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Humanitarian Parole

Humanitarian parole is used sparingly to bring someone who is otherwise inadmissible into the United States for a temporary period of time due to a compelling emergency.

USCIS may grant parole temporarily:

  • To anyone applying for admission into the United States based on urgent humanitarian reasons or if there is a significant public benefit
  • For a period of time that corresponds with the length of the emergency or humanitarian situation

Parolees must depart the United States before the expiration of their parole.  You may submit a request for reparole, which must be approved by USCIS. Parole does not grant any immigration benefits.

Requirements for Parole

  • Anyone can file an application for humanitarian parole.
  • You may file an application for parole if you cannot obtain the necessary admission documents from the Department of State
  • You cannot use parole to avoid normal visa-issuing procedures or to bypass immigration procedures. As noted above, there must be an urgent humanitarian reason or significant public benefit for the parole to be granted
  • To see if you can obtain the necessary admission documents from the Department of State, see the “Department of State Visa Information” on the right

Filing for Parole

To file for parole you must:

If you are represented by an attorney, he or she must file a Form G-28, Notice of Entry of Appearance as Attorney or Representative.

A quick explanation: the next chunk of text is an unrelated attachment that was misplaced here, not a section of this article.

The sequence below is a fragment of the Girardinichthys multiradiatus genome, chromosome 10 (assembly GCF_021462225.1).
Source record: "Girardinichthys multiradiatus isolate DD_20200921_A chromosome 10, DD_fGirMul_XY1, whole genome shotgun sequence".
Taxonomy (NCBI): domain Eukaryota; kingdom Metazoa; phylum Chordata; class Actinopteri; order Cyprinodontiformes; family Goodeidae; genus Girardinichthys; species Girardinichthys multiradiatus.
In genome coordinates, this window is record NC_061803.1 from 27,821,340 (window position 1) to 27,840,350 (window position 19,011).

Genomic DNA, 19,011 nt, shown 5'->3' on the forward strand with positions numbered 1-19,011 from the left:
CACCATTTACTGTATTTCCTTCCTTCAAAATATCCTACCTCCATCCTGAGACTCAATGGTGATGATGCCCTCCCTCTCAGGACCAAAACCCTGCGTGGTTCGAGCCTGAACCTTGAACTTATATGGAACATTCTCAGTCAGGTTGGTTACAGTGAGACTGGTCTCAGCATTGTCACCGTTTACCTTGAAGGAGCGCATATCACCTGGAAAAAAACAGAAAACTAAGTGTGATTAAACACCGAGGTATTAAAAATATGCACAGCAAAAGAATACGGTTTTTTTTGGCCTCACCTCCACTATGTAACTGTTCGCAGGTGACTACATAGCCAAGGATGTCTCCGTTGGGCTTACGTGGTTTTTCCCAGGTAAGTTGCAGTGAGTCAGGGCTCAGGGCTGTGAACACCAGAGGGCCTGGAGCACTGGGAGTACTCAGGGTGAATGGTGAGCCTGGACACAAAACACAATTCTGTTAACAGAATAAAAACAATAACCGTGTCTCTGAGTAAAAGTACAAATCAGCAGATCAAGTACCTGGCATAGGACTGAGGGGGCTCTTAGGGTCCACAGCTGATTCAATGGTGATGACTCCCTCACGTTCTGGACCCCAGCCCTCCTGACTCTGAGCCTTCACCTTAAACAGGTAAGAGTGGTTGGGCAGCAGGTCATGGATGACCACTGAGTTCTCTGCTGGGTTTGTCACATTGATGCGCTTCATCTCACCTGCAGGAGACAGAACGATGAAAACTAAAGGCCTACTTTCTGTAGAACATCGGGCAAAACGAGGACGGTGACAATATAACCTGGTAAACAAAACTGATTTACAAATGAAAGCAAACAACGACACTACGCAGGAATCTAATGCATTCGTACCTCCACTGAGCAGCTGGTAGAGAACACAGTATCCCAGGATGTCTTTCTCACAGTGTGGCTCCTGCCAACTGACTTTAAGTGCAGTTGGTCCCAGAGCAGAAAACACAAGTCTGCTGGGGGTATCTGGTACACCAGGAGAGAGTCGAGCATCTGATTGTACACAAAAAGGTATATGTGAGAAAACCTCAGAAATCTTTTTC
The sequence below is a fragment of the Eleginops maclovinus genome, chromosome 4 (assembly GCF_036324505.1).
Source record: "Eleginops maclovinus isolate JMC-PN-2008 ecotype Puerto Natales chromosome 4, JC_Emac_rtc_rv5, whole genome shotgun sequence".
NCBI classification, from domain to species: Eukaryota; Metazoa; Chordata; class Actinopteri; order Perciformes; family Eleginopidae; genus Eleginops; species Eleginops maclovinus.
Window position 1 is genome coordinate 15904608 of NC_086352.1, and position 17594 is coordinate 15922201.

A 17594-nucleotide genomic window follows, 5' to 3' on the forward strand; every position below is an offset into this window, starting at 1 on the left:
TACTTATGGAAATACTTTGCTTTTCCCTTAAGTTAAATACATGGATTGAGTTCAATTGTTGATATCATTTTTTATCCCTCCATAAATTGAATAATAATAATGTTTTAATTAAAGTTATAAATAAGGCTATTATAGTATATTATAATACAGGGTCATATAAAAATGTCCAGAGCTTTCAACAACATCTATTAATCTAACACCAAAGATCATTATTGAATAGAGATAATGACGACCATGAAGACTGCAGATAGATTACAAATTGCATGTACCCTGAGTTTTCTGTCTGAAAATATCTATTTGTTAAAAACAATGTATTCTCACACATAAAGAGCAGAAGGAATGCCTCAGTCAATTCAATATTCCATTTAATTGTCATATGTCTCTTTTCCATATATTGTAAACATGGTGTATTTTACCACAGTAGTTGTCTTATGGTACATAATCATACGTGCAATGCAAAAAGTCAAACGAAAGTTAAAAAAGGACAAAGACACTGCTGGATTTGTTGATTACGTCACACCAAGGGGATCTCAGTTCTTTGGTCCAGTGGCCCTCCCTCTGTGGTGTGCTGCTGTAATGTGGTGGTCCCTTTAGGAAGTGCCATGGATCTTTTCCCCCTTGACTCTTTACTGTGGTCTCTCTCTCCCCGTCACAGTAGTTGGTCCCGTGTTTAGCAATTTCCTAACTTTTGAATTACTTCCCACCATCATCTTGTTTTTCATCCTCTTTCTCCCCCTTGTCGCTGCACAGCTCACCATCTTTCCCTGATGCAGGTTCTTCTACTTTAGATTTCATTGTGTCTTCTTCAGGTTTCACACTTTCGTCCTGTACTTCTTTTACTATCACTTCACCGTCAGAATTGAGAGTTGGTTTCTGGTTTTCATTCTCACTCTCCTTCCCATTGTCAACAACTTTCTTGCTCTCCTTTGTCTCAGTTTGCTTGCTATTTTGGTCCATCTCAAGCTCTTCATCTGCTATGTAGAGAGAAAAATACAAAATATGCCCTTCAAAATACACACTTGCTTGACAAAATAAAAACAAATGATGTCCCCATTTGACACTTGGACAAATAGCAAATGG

All requests for parole must be submitted to:

USCIS Dallas Lockbox
For US Postal Service (USPS) Deliveries:
PO Box 660865
Dallas, TX. 75266

For Express mail and courier deliveries:
Attn: HP
2501 S. State Hwy 121, Business
Suite 400
Lewisville, TX 75067

You will receive a written notice once we have received your application and again when your case has been decided. If you do not receive a response within 120 business days, then you may contact the Parole Branch in writing at the address above.

If you are currently in removal proceedings or have been previously removed from the United States, you will need to submit your request to:

U.S. Immigration and Customs Enforcement
Homeland Security Investigations/Investigative Services Division
Parole and Law Enforcement Program Unit (PLEPU)
500 12th St SW, Mail Stop 5112
Washington, DC 20536

Re-parole Request

File a request for re-parole at least 90 days before the expiration date on your Form I-94, Arrival/Departure Record. 

To apply for an extension of parole with USCIS you must:

  • Have received your humanitarian parole from USCIS
  • File Form I-131, Application for Travel Document. Under "Part II. Application Type" check box 1.e., which states, "I am outside the United States, and I am applying for an Advance Parole Document" and write "Re-parole" next to this check box.
  • Include the filing fee
  • File a Form I-134, Affidavit of Support
  • Include a copy of your Form I-94, Arrival/Departure Record, that you were issued upon parole into the United States

 You must submit requests for extensions of parole to the following address:

USCIS Dallas Lockbox
For US Postal Service (USPS) Deliveries:
PO Box 660865
Dallas, TX 75266

Denied Parole Requests

There is no appeal from denial of parole. However, if there are significant new facts that are relevant to your application, you may submit new documents with updated supporting evidence following the “Filing for Parole” procedure outlined above.

Medical Parole

If you need humanitarian parole for medical reasons, you must submit the following, with documentation to support any assertions, where available:

  • An explanation from a medical doctor stating the diagnosis and prognosis, and how long the treatment is expected to last
  • Information on the reasons why you cannot obtain treatment in your home country or in a neighboring country
  • The estimated cost of the treatment and an explanation on how the treatment will be paid for
  • How you will pay to return to your country

Parole for Children with Medical Needs

Parole of children, including for medical needs, requires the consent of a parent or legal guardian.   

This page can be found at

Last Reviewed/Updated: 08/17/2015